NFL calls Vilma’s new suit “improper”

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The league hadn’t responded to the Associated Press regarding Saints linebacker Jonathan Vilma’s new Saturday-night’s-all-right-for-suing effort to overturn his suspension.  The league has since responded to the new lawsuit, via a statement emailed to PFT.

“We have not yet had an opportunity to review Mr. Vilma’s improper effort to litigate a matter that is committed to a collectively bargained process,” the league said, via NFL spokesman Greg Aiello.  “There is no basis for asking a federal court to substitute its judgment for the procedures agreed upon by the NFL and NFLPA, procedures that have been in place, and have served the game well, for decades.”

The league’s contention regarding the substitution of judgment is entirely accurate.  As we recently explained, courts won’t substitute their judgment for the judgment of a private arbitrator.

That said, it’s fair to attack the process as being unfair.  Under the Federal Arbitration Act, the four reasons for throwing out an arbitration award are:  (1) if the decision was “procured by corruption, fraud, or undue means”; (2) if there was “evident partiality or corruption by the arbitrator”; (3) if the arbitrator was “guilty of misconduct in refusing to postpone a hearing, in refusing to hear evidence, or in misbehaving in some other way”; or (4) the arbitrator “exceeded his powers and imperfectly executed them.”  Though we’ve yet to actually see Vilma’s lawsuit or any briefs filed in support of efforts to block the suspension pending the outcome of the litigation, it’s likely that Vilma’s legal effort will be confined to those four factors.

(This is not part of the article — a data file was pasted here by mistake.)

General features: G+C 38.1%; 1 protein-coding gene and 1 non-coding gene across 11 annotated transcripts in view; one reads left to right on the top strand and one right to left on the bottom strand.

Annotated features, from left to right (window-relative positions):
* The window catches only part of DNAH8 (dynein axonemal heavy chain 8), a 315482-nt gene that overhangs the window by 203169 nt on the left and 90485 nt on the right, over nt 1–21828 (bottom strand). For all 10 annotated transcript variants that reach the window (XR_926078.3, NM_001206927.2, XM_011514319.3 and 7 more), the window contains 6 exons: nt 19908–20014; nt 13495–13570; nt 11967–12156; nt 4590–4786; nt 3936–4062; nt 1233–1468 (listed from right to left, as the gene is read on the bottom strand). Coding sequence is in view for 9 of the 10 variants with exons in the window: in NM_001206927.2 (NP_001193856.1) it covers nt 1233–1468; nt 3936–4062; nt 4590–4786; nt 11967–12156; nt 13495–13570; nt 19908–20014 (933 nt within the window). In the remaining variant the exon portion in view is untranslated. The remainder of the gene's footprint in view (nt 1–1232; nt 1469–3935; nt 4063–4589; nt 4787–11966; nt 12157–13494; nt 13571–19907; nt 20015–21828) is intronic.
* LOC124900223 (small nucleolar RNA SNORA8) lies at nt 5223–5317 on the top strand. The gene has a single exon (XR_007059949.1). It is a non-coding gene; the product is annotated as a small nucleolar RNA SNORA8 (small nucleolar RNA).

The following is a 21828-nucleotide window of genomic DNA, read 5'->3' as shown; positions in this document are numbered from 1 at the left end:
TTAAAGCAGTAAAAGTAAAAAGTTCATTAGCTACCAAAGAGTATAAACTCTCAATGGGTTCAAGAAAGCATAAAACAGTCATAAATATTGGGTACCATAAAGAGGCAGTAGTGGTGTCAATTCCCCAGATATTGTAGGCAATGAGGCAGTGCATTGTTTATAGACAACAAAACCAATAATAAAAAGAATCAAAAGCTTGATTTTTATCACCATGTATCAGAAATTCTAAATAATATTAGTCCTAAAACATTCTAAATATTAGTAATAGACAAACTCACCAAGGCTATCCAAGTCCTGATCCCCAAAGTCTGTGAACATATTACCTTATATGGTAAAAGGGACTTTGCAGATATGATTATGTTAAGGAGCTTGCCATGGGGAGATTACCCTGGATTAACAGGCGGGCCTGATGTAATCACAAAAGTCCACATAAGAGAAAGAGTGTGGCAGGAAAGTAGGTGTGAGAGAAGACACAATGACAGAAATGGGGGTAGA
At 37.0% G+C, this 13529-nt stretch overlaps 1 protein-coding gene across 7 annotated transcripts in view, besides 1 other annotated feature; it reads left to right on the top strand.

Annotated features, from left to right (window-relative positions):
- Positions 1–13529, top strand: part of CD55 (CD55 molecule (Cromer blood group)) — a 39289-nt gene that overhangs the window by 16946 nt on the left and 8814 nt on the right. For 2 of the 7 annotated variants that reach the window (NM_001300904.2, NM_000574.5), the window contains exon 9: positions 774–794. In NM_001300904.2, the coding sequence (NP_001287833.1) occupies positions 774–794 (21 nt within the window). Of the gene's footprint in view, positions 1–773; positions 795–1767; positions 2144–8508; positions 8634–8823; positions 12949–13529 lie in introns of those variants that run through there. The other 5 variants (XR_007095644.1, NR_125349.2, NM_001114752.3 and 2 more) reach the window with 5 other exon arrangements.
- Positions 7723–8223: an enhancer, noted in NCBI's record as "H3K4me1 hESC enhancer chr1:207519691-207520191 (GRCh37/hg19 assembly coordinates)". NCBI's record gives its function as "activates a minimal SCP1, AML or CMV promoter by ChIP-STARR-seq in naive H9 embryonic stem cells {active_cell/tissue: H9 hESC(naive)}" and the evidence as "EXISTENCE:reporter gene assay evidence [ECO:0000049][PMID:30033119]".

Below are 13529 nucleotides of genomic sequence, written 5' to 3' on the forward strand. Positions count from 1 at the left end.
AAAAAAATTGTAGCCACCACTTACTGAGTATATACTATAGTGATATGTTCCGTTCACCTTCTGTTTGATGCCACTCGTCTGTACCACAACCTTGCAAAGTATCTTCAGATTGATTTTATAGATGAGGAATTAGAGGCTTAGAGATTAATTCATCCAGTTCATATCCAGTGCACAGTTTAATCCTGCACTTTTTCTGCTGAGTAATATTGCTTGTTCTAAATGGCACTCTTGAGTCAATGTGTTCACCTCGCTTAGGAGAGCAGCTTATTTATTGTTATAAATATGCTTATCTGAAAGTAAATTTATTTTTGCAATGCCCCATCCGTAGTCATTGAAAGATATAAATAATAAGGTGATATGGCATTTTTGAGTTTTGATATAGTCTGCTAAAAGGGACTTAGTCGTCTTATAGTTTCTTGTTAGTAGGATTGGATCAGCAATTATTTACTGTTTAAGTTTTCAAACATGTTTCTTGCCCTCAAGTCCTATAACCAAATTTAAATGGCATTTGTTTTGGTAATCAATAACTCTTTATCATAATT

And while the league may disagree regarding the application of those factors, it’s not improper for Vilma to assert his rights, if he believes in good faith that application of those factors requires the ruling on his suspension to be overturned, and if he has evidence that would support a conclusion that his belief if accurate.

19 responses to “NFL calls Vilma’s new suit “improper”

  1. Hope all the players keep filing suite. If the league releases so called evidence, then and only then it should stop.

  2. Its a shame that the NFLPA is paying Vilma’s legal bills. I guarantee if Vilma were paying these attorneys out of his own pockets, these stupid lawsuits would have stopped a long time ago. These players are so frustrating. They signed away all of their rigbts last August when they agreed to the new CBA yet they are trying to weasel their way out with all of this recent litigation.

  3. The NFL and their spin job is getting tiring. If they have such strong evidence i am sure it would be known by now. The NFL will be a better place (hopefully) when a RG is fired or retires.

  4. Bchapman2011,

    I don’t think going through the courts to confirm your rights is weaseling. Florio broke down precisely established laws in which the courts could intervene during a cba dispute. In this case if they can they will and if they can’t they won’t. As a side note it always amazes me that so much hatred is directed at a group of individuals. Win or lose how does the outcome odthis dispute impact your life? Let’s dial it back a notch.

  5. Fine, go ahead and Sue Mr. Vilma, if you LOSE, then YOU should pay the NFL’s legal fees

    I am sick/tired of these players suing, I want the NFL to sue a player for once.

  6. It was improper for the head of the NFL to make public accusations against a player without clear evidence to support his claims. It’s perfectly proper for said player to take it to a higher authority who’s system is better known for fairness. If innocent, Vilma is not obligated to accept Goodell’s power, but instead is allowed to impose some power of his own that the constitution provides. He’s a linebacker in the NFL trained to attack without fear. Goodell is surprised by that? A valuable lesson will be learned.